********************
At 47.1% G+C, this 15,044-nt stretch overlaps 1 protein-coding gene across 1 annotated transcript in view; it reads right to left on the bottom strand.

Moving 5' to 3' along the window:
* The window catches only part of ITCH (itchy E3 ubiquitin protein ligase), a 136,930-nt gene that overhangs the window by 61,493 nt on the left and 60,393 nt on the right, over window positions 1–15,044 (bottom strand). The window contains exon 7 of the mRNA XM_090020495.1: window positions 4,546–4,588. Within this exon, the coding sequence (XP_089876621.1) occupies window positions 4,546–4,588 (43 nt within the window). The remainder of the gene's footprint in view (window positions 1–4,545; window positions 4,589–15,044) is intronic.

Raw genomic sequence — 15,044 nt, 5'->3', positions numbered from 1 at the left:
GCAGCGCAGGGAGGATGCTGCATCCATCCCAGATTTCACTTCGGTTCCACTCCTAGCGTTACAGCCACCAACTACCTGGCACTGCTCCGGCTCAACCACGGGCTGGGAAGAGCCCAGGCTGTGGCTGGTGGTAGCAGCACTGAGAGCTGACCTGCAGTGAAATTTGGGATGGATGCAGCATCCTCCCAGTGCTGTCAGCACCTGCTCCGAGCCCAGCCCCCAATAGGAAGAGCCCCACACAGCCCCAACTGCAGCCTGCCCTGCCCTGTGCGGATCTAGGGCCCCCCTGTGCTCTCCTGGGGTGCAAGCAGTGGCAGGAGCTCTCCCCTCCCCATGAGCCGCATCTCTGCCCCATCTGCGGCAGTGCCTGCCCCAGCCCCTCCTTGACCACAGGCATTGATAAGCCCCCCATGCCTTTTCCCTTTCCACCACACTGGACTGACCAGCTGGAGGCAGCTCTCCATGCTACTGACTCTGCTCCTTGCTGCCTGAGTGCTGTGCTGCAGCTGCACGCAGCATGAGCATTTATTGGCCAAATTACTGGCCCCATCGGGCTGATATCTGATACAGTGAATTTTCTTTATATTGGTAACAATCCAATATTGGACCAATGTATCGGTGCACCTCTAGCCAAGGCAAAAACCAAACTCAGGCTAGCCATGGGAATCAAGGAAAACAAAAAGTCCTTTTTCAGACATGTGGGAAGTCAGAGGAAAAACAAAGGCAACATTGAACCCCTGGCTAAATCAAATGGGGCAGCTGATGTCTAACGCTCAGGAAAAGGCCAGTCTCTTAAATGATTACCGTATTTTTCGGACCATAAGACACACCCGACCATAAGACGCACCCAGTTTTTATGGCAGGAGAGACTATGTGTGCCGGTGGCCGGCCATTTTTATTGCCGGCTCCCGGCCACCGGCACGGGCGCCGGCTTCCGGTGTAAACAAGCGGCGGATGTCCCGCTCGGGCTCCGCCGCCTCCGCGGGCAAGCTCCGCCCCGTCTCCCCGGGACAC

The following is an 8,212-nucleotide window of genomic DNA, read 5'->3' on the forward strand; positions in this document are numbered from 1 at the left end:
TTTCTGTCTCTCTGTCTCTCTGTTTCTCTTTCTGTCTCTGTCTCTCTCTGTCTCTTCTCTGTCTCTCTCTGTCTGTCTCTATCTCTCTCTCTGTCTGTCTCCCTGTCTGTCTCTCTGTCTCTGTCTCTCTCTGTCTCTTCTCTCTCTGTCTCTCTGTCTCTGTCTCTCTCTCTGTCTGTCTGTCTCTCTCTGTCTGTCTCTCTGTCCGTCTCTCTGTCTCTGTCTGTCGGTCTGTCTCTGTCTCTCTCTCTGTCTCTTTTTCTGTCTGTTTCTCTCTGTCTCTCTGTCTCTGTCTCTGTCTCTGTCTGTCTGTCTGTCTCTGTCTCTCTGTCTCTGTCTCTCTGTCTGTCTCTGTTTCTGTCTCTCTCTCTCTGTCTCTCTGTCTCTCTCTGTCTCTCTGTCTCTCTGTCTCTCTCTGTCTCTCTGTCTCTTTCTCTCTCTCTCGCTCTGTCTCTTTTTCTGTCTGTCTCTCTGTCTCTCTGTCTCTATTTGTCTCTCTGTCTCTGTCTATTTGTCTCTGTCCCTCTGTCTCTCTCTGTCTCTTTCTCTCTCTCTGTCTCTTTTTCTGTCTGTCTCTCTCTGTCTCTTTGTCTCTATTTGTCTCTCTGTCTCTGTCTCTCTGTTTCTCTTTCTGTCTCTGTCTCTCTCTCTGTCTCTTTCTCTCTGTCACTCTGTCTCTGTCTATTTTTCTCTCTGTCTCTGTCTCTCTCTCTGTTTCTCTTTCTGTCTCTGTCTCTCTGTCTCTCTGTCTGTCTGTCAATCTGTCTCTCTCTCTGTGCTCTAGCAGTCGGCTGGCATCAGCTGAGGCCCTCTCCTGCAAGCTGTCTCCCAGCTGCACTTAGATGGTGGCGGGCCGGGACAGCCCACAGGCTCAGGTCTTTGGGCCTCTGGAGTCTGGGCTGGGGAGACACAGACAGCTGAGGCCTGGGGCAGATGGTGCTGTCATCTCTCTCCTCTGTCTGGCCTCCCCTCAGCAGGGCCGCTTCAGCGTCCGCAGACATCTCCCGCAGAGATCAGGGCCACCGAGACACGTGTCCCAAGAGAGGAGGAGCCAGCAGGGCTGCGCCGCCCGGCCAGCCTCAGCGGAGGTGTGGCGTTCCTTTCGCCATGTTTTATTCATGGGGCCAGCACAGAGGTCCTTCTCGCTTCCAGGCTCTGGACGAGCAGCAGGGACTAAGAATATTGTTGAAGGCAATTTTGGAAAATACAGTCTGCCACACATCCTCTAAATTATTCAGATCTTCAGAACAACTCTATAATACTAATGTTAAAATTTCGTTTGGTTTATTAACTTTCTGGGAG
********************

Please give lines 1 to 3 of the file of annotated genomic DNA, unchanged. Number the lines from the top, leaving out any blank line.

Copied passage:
At 47.1% G+C, this 15,044-nt stretch overlaps 1 protein-coding gene across 1 annotated transcript in view; it reads right to left on the bottom strand.

Moving 5' to 3' along the window:
* The window catches only part of ITCH (itchy E3 ubiquitin protein ligase), a 136,930-nt gene that overhangs the window by 61,493 nt on the left and 60,393 nt on the right, over window positions 1–15,044 (bottom strand). The window contains exon 7 of the mRNA XM_090020495.1: window positions 4,546–4,588. Within this exon, the coding sequence (XP_089876621.1) occupies window positions 4,546–4,588 (43 nt within the window). The remainder of the gene's footprint in view (window positions 1–4,545; window positions 4,589–15,044) is intronic.